Florida environmental commission hasn’t met in 7 years. The state spends billions on cleanup (Orlando Sentinel) - Despite Florida's significant spending on environmental cleanups like the Everglades, efforts to prevent ecological damage remain minimal, highlighted by the inactivity of the state’s Environmental Regulation Commission, which hasn't convened in seven years.


Toxic algae could overtake Lake O; and that’s good news? (VoteWater.org) - Algae blooms on Lake Okeechobee are emerging earlier and may dissipate quickly due to lower nitrogen levels and a lack of aquatic vegetation, potentially preventing persistent blooms throughout the summer, though concerns remain about nutrient pollution fueling these outbreaks.


Epidemic of dying sea life shows Florida's lax water quality regulation is fouling our public waters (Tampa Bay Times) - Florida's lax water quality regulations are being criticized as marine species, including endangered smalltooth sawfish, die in large numbers due to unaddressed pollution sources such as fertilizer, sewage, and agricultural waste.


Cape Coral residents stuck living days without water (WINK News) - Cape Coral residents are facing severe water shortages, with some needing costly new wells, as ongoing city growth strains the local water supply, raising concerns about sustainability and municipal responsiveness.


Maya van Rossum Wants to Save the World (Inside Climate News) - Maya van Rossum, who spoke at an IRNA Lunch and Learn in 2023, is a committed environmental activist and leader of the Delaware Riverkeeper Network, has dedicated over three decades to protecting the Delaware River watershed and advocating for environmental rights, facing both victories and setbacks in her relentless pursuit to preserve natural resources and influence policy. Find out what she's been up to.


 

Supporting the Florida Right to Clean Water (RTCW) initiative is essential for safeguarding the state's precious water resources. The RTCW amendment aims to ensure that Floridians have the constitutional right to clean and healthy waters, protecting them from pollution and degradation. By supporting this initiative, we can hold polluters accountable and promote sustainable water management practices, benefiting both the environment and public health. Join the movement to secure a cleaner, safer future for Florida's waterways by endorsing the RTCW amendment today.


Learn more and sign your petition here.


 

Cute Alert! Mom Manatee Cuddles Her Baby (iheartdogs.com) - A touching scene of a mother manatee cuddling her baby was captured on video during a clear kayak tour in Silver Springs, Florida, illustrating the strong emotional bonds that exist in the animal kingdom, much like those in humans.


Scientists Want to Know How the Smells of Nature Benefit Our Health (Environmental News Network) - Researchers are exploring how the smells of nature benefit our health by affecting our emotions, thoughts, and physical well-being, aiming to enhance land care, ecosystem preservation, and urban design.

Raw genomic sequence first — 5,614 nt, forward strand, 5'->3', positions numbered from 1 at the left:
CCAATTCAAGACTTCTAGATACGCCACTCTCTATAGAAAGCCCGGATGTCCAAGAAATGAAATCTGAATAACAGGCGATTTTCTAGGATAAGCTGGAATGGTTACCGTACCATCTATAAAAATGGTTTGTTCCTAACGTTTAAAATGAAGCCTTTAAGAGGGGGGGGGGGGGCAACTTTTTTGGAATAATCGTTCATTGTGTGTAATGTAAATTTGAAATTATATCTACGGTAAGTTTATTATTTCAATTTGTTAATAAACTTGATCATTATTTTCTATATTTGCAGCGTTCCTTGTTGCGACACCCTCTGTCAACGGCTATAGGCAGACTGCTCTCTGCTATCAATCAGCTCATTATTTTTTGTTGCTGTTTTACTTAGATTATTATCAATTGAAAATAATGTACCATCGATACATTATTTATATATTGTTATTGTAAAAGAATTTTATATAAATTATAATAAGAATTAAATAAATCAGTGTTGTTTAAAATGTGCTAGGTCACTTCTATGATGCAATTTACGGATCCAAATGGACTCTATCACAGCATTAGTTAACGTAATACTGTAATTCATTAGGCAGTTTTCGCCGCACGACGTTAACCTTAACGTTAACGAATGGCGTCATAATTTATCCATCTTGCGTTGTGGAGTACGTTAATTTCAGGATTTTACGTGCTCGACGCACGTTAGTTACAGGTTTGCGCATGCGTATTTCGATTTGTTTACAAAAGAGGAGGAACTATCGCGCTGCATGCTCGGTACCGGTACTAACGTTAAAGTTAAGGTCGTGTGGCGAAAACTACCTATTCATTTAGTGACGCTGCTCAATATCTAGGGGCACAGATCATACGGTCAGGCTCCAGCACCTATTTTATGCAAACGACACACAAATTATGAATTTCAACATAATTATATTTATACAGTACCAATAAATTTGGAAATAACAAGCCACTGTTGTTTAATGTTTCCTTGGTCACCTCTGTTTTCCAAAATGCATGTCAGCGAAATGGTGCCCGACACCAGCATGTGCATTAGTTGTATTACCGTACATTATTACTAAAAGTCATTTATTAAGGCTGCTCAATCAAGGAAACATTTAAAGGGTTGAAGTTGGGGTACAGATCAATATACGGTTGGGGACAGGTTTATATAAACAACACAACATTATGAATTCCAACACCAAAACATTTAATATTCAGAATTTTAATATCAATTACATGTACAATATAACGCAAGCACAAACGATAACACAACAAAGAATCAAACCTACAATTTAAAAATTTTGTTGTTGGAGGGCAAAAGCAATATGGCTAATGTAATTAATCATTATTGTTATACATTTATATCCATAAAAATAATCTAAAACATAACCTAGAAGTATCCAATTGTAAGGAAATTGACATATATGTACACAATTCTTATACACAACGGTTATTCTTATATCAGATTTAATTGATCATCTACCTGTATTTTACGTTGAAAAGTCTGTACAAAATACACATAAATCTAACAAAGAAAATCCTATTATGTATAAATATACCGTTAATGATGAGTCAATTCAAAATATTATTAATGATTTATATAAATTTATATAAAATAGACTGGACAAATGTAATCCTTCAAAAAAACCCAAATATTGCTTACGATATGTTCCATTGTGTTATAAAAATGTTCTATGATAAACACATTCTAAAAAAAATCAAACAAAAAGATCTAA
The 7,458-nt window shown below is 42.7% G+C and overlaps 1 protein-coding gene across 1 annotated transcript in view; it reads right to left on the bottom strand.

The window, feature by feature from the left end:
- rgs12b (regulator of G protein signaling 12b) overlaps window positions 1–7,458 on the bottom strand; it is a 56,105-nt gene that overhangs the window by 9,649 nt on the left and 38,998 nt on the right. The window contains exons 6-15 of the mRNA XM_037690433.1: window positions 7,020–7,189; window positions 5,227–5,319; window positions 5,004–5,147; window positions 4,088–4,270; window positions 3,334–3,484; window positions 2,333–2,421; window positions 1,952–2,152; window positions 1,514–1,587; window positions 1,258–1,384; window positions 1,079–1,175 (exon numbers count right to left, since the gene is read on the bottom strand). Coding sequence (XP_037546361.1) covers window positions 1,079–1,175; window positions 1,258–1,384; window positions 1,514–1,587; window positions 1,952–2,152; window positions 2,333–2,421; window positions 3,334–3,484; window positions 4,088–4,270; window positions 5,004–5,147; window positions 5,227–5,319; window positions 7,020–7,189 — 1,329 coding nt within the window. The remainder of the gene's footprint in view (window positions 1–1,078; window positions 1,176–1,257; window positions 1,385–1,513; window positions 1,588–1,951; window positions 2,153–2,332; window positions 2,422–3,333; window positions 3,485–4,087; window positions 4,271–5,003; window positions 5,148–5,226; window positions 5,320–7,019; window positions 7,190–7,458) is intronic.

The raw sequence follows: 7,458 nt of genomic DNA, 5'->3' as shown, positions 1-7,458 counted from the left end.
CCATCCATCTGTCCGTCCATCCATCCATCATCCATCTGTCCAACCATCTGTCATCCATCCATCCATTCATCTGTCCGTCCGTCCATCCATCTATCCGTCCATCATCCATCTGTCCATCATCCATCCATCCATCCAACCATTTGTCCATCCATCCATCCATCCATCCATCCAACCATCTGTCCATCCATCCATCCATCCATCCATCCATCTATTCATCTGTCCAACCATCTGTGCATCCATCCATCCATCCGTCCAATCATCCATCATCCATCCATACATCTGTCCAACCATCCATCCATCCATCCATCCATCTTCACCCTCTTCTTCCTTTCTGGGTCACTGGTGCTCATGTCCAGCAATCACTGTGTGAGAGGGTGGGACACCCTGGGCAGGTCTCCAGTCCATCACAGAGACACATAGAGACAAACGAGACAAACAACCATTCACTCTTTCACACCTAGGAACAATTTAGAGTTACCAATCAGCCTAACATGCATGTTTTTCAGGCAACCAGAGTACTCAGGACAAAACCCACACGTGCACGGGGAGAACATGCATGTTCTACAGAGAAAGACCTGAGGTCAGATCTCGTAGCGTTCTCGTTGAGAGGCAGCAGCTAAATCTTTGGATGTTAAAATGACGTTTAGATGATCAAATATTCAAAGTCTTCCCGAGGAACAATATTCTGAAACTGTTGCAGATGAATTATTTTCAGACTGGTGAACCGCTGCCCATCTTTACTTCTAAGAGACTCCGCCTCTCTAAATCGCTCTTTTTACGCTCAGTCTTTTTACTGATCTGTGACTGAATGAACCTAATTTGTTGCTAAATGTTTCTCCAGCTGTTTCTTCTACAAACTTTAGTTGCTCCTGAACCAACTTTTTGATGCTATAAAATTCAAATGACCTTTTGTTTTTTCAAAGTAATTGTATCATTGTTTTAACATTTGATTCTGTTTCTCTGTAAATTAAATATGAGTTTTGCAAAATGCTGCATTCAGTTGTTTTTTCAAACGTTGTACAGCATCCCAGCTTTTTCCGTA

How climate change will affect malaria transmission (ScienceDaily) - A new predictive model for climate change's impact on malaria transmission in Africa reveals that hydrology-driven approaches show a more nuanced understanding of malaria-friendly conditions, highlighting the importance of waterways and suggesting targeted interventions could improve malaria control despite varying regional impacts and future greenhouse gas sensitivities.


New 'forever chemical' cleanup strategy discovered (ScienceDaily) - Scientists at UC Riverside and Clarkson University have developed a new cleanup strategy for PFAS contamination using a combination of UV light, sulfite, and electrochemical oxidation, achieving near-complete destruction of these "forever chemicals" in heavily contaminated water, particularly from fire-suppressant foams at military and commercial sites.


Last Summer Was the Hottest in More Than 2,000 Years (Environmental News Network) - The summer of 2023 was the hottest in the Northern Hemisphere in over 2,000 years, driven by climate change and El Niño, as revealed by a study analyzing tree rings and published in Nature.


A trillion cicadas will emerge in the next few weeks. (Grist) - A rare simultaneous emergence of Brood XIX and Brood XIII cicadas, influenced by climate change, will occur across 16 states, creating a massive natural event that highlights the impact of environmental changes on species with synchronized life cycles.


The world is obsessed with forests' climate benefits. Here's the problem. (Grist) - The increasing focus on forests' climate benefits, particularly carbon sequestration, is leading to unintended consequences such as displacement of Indigenous peoples and ineffective offset projects, highlighting the need for more thoughtful and inclusive forest management practices.


 

Want your voice to be heard? Use this link to easily contact elected officials—from your city council to the President. Your voice can make a real impact. While the IRNA may occasionally prompt you to contact specific officials about urgent issues, we keep this list handy for your convenience. Can't find who you're looking for? Just let us know; we're here to help connect you with the right people.